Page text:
Strengths and News Value
We believe that our observations will help increase knowledge of how passive smartphone data can be associated with indicators of depression and anxiety among college students. We estimate that focusing on college students is crucial since they are a specific population, both in the way they use their smartphones and how they experience anxiety and depression. Therefore, we believe that our observations could provide knowledge on how to use passively collected smartphone data to monitor depression and anxiety among college students. It could prove valuable in order to increase the quality of care by providing better identification and follow-up of these disorders through digital solutions.
We chose to restrict the set of selected articles to those that have used clinically validated tools to measure anxiety and depression. We did not consider loneliness, well-being, and stress levels even though they may be related to anxiety or depression [- ]. Additionally, our preliminary search has identified only 1 article based on data collected after March 2020. Therefore, the conclusions drawn from this systematic review might not strictly generalize to lockdown periods during the COVID-19 pandemic.
This work is supported by the French National Agency of Research and Technology through a “Convention Industrielle de Formation par la Recherche” grant and by the French National Research Agency within the framework of the “Investissements d’avenir” program (ANR-10-AIRT-05 and ANR-15-IDEX-02).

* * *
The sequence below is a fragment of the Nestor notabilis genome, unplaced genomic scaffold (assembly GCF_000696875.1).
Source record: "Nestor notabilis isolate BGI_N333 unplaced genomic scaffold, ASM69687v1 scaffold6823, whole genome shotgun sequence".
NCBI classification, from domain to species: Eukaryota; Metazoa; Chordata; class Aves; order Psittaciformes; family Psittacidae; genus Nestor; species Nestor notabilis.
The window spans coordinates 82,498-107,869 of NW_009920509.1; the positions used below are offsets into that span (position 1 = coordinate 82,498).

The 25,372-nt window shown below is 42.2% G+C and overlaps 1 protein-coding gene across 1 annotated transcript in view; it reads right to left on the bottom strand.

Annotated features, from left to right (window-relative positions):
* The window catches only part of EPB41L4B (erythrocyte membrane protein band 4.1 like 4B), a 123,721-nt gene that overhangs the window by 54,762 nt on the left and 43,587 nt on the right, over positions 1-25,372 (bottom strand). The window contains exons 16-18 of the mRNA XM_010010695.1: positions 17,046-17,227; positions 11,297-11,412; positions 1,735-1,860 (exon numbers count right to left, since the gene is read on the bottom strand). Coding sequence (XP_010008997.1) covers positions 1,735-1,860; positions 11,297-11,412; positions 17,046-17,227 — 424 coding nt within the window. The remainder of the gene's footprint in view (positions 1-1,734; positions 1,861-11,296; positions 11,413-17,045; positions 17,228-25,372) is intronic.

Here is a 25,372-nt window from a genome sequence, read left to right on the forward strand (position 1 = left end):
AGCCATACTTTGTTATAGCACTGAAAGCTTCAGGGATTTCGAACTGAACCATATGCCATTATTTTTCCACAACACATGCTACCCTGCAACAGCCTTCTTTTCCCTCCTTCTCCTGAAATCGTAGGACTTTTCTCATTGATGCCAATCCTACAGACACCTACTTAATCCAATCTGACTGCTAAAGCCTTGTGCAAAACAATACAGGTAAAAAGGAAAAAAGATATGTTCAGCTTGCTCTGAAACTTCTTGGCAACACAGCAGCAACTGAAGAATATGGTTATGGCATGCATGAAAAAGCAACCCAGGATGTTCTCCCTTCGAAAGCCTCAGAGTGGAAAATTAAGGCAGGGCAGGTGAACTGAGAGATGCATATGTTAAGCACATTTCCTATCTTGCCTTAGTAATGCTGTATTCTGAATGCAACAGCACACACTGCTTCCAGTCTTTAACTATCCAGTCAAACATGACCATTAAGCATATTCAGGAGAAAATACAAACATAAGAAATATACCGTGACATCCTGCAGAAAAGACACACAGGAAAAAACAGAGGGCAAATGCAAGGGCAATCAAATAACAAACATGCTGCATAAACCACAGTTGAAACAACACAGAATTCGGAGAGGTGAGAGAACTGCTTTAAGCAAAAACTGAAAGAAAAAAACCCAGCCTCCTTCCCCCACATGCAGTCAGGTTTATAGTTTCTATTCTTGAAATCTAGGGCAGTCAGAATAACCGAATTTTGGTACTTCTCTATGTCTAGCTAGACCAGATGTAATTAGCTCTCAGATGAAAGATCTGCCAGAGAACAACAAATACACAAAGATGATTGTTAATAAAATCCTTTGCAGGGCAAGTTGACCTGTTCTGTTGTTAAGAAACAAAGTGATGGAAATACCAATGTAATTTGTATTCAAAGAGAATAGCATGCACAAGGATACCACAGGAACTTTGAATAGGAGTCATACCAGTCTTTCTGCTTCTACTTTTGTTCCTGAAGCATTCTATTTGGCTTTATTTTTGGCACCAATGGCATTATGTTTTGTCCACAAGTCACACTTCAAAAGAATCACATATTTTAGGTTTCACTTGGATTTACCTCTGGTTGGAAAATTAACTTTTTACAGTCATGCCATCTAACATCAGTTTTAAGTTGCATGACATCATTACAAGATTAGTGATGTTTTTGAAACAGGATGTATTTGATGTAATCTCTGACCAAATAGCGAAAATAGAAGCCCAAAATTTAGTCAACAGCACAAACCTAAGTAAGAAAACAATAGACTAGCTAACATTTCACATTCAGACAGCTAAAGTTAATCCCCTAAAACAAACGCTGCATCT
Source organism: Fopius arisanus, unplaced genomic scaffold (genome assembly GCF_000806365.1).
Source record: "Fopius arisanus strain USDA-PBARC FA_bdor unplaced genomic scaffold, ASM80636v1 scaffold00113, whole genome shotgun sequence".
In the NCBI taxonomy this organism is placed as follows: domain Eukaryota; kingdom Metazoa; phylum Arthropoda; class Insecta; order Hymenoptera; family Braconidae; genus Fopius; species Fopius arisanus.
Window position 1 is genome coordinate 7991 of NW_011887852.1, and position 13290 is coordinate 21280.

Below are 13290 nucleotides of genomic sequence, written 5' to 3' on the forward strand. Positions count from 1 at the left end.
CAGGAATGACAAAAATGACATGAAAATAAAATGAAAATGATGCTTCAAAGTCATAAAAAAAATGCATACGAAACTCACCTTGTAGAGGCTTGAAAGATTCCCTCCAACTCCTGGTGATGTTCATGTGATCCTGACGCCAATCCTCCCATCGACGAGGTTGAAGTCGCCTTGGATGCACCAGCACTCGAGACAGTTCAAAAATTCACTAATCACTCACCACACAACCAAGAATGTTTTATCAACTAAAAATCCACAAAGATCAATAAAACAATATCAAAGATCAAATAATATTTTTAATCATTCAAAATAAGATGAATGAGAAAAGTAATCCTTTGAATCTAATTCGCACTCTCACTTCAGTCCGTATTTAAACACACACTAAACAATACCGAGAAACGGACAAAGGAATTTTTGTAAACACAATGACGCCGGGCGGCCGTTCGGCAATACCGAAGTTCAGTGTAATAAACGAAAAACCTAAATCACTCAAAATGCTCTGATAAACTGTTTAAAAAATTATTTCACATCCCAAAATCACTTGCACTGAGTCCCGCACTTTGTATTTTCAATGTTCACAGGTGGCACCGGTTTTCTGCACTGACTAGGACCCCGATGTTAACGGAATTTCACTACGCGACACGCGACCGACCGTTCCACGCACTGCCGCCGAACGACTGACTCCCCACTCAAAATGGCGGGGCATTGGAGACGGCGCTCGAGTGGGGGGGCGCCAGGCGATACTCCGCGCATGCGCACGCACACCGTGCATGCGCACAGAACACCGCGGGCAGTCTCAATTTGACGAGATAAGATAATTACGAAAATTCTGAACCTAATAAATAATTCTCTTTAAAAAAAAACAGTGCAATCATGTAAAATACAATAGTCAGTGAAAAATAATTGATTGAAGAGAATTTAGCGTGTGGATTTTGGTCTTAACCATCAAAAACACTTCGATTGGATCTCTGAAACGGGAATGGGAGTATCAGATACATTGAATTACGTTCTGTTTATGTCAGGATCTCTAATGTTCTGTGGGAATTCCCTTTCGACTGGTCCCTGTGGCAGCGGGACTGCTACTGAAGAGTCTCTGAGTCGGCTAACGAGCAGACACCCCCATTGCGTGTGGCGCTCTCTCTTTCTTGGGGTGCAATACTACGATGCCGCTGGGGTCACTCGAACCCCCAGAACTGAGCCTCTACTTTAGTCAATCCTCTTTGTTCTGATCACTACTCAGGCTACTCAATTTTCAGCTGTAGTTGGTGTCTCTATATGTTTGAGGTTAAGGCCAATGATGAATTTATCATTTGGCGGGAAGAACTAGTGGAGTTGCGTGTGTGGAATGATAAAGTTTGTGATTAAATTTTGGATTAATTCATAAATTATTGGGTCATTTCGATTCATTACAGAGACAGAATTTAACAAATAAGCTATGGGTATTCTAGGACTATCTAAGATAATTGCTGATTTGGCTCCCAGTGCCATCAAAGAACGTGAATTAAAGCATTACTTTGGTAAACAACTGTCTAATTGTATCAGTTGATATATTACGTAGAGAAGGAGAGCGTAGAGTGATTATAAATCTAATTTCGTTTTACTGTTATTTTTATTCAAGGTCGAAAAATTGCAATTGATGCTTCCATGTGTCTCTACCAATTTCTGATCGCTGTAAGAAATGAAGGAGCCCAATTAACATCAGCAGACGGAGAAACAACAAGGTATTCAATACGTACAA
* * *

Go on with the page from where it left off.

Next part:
No data were generated for this research protocol.
EG and NV devised the study’s scope, research questions, and study design. They wrote, edited, and approved the final manuscript.
Conflicts of Interest
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|PRISMA: Preferred Reporting Items for Systematic Reviews and Meta-Analyses|
Edited by T Leung; submitted 15.04.22; peer-reviewed by R Rahimi, A Gorny; comments to author 10.06.22; revised version received 01.08.22; accepted 23.08.22; published 14.12.22Copyright
©Eva Girousse, Nicolas Vuillerme. Originally published in JMIR Research Protocols (https://www.researchprotocols.org), 14.12.2022.
This is an open-access article distributed under the terms of the Creative Commons Attribution License (https://creativecommons.org/licenses/by/4.0/), which permits unrestricted use, distribution, and reproduction in any medium, provided the original work, first published in JMIR Research Protocols, is properly cited. The complete bibliographic information, a link to the original publication on https://www.researchprotocols.org, as well as this copyright and license information must be included.